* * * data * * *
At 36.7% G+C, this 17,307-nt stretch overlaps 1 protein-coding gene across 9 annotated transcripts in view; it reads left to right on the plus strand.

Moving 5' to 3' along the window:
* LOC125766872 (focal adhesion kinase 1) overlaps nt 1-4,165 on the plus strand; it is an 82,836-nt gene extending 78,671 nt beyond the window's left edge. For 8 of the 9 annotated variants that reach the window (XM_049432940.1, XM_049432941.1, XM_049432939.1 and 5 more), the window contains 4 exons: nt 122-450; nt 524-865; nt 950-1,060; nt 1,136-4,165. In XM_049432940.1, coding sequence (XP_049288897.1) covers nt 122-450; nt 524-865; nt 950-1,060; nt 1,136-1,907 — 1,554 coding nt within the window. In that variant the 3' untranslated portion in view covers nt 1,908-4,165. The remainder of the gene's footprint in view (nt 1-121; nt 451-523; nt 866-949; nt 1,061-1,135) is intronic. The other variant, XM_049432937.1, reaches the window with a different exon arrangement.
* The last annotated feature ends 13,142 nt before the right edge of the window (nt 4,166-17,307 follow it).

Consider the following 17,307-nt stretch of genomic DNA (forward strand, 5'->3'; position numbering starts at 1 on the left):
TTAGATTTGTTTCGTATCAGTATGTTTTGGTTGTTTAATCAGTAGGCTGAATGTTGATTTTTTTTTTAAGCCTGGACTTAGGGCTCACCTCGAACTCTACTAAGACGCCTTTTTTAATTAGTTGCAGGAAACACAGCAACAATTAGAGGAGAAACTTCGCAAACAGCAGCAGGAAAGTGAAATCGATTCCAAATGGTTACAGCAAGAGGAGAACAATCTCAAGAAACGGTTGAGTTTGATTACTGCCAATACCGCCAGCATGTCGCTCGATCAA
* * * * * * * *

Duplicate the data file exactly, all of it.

At 36.7% G+C, this 17,307-nt stretch overlaps 1 protein-coding gene across 9 annotated transcripts in view; it reads left to right on the plus strand.

Moving 5' to 3' along the window:
* LOC125766872 (focal adhesion kinase 1) overlaps nt 1-4,165 on the plus strand; it is an 82,836-nt gene extending 78,671 nt beyond the window's left edge. For 8 of the 9 annotated variants that reach the window (XM_049432940.1, XM_049432941.1, XM_049432939.1 and 5 more), the window contains 4 exons: nt 122-450; nt 524-865; nt 950-1,060; nt 1,136-4,165. In XM_049432940.1, coding sequence (XP_049288897.1) covers nt 122-450; nt 524-865; nt 950-1,060; nt 1,136-1,907 — 1,554 coding nt within the window. In that variant the 3' untranslated portion in view covers nt 1,908-4,165. The remainder of the gene's footprint in view (nt 1-121; nt 451-523; nt 866-949; nt 1,061-1,135) is intronic. The other variant, XM_049432937.1, reaches the window with a different exon arrangement.
* The last annotated feature ends 13,142 nt before the right edge of the window (nt 4,166-17,307 follow it).

Consider the following 17,307-nt stretch of genomic DNA (forward strand, 5'->3'; position numbering starts at 1 on the left):
TTAGATTTGTTTCGTATCAGTATGTTTTGGTTGTTTAATCAGTAGGCTGAATGTTGATTTTTTTTTTAAGCCTGGACTTAGGGCTCACCTCGAACTCTACTAAGACGCCTTTTTTAATTAGTTGCAGGAAACACAGCAACAATTAGAGGAGAAACTTCGCAAACAGCAGCAGGAAAGTGAAATCGATTCCAAATGGTTACAGCAAGAGGAGAACAATCTCAAGAAACGGTTGAGTTTGATTACTGCCAATACCGCCAGCATGTCGCTCGATCAA